Implementation: getting started

While developing this guideline, the Guideline Development Group identified 13 recommendations in 6 areas as key priorities for implementation. With input from stakeholders, experts and health professionals, 3 areas were identified as having a big impact on practice and being challenging to implement. This section highlights some important changes to practice that may result from implementing the guideline. However, other changes to practice may be needed to fully implement the guideline.

Staff working in inpatient mental health and emergency care settings may be particularly affected by these changes.

Manual restraint

See recommendations 1.4.4–1.4.6, 1.4.24 and 1.4.29.

Potential impact of implementation

This guideline recommends that taking service users to the floor during manual restraint should be avoided, but that if it is necessary, the supine (face up) position should be used in preference to the prone (face down) position. The Winterbourne View Hospital: Department of Health review and response reported that restraint was being used to abuse service users. Mind's Mental health crisis care: physical restraint in crisis found that restrictive interventions were being used for too long, often not as a last resort, and sometimes purposely to inflict pain, humiliate or punish. Mind also reported that in 2011/12 the prone position was being used, in some trusts as many as 2 to 3 times a day. This position can, and has, caused death after as little as 10 minutes, by causing a cardiac event. Consistent implementation of these recommendations will save lives, improve safety and minimise distress for all involved.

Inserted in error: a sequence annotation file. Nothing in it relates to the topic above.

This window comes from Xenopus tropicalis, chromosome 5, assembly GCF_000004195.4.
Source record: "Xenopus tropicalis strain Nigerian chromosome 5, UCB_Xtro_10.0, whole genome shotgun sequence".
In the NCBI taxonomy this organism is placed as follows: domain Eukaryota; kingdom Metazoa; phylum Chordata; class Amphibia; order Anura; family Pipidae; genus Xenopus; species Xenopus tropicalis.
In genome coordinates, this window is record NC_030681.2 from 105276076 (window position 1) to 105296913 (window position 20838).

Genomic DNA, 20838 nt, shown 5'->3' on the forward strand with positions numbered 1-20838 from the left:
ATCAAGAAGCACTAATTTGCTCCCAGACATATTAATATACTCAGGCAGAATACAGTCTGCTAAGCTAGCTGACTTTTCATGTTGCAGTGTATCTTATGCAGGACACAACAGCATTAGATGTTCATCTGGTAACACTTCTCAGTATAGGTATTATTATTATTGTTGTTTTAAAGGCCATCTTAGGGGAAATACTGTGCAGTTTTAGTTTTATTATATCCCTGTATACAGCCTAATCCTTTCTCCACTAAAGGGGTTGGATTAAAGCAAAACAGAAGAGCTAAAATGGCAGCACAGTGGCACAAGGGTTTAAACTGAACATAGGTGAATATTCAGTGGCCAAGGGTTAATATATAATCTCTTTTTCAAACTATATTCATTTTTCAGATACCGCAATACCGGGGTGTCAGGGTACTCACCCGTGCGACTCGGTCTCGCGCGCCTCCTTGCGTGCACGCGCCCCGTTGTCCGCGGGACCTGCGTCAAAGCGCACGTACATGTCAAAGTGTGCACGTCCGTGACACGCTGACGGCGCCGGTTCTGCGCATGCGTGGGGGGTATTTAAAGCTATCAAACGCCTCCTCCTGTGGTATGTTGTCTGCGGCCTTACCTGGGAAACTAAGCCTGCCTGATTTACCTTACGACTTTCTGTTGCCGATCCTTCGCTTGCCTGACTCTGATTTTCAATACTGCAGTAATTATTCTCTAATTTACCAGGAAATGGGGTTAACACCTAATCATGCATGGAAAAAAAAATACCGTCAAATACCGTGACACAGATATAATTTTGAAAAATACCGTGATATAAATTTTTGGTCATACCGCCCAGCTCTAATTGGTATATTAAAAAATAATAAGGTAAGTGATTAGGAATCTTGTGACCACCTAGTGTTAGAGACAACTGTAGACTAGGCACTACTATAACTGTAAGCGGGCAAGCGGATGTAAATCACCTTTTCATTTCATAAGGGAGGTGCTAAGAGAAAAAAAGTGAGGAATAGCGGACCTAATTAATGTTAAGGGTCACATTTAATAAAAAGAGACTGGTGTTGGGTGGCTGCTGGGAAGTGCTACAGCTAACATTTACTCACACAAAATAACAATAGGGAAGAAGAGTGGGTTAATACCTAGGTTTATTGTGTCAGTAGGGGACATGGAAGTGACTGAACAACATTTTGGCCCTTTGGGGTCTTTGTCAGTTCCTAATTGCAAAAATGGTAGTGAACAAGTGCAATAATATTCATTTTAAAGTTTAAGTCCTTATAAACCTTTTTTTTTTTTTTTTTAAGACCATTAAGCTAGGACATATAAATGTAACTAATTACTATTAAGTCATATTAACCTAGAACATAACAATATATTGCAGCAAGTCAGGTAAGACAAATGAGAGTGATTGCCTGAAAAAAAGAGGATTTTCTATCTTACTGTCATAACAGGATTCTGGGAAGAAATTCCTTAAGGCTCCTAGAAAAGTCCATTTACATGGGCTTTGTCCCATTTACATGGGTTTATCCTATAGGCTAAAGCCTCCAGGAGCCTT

Challenges for implementation

  • Higher staffing levels will be needed in some settings to successfully implement these recommendations, particularly ensuring that a doctor trained to use emergency equipment is immediately available if manual restraint might be used.

  • Training will be needed in psychosocial interventions to avoid or minimise the use of restrictive interventions, and about why manual restraint, when used, should last no longer than 10 minutes.

Support for implementation

  • Section 1.2 of this guideline outlines how to reduce the use of restrictive interventions, including manual restraint, and other methods that can be used to reduce the risk of violence and aggression. It includes a framework for anticipating and reducing violence and aggression in inpatient psychiatric wards.

  • The Department of Health's Positive and safe programme promotes a reduction in the use of restrictive interventions. Positive and proactive care: reducing the need for restrictive interventions (Department of Health) and A positive and proactive workforce (Department of Health, Skills for Care and Skills for Health) provide a framework to help staff working in health and social care settings to change their culture, leadership and professional practice to deliver care and support that keeps people safe and promotes recovery.

  • The Mental Health Act 1983 Code of Practice provides guidance for professionals as well as guidance about for service users, their families and carers about their rights.

Rapid tranquillisation